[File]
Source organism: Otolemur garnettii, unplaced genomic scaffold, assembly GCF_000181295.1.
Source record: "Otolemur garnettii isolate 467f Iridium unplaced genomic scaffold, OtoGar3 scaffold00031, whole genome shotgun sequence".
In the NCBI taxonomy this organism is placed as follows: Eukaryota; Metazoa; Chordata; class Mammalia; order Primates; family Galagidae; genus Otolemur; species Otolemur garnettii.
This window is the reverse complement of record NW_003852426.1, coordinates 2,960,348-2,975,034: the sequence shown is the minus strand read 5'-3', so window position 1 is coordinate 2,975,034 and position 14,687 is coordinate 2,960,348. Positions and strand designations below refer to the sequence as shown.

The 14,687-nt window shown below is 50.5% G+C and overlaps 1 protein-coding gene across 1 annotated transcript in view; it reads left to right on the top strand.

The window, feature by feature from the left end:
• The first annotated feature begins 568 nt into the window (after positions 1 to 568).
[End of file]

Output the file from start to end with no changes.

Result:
Source organism: Otolemur garnettii, unplaced genomic scaffold, assembly GCF_000181295.1.
Source record: "Otolemur garnettii isolate 467f Iridium unplaced genomic scaffold, OtoGar3 scaffold00031, whole genome shotgun sequence".
In the NCBI taxonomy this organism is placed as follows: Eukaryota; Metazoa; Chordata; class Mammalia; order Primates; family Galagidae; genus Otolemur; species Otolemur garnettii.
This window is the reverse complement of record NW_003852426.1, coordinates 2,960,348-2,975,034: the sequence shown is the minus strand read 5'-3', so window position 1 is coordinate 2,975,034 and position 14,687 is coordinate 2,960,348. Positions and strand designations below refer to the sequence as shown.

The 14,687-nt window shown below is 50.5% G+C and overlaps 1 protein-coding gene across 1 annotated transcript in view; it reads left to right on the top strand.

The window, feature by feature from the left end:
• The first annotated feature begins 568 nt into the window (after positions 1 to 568).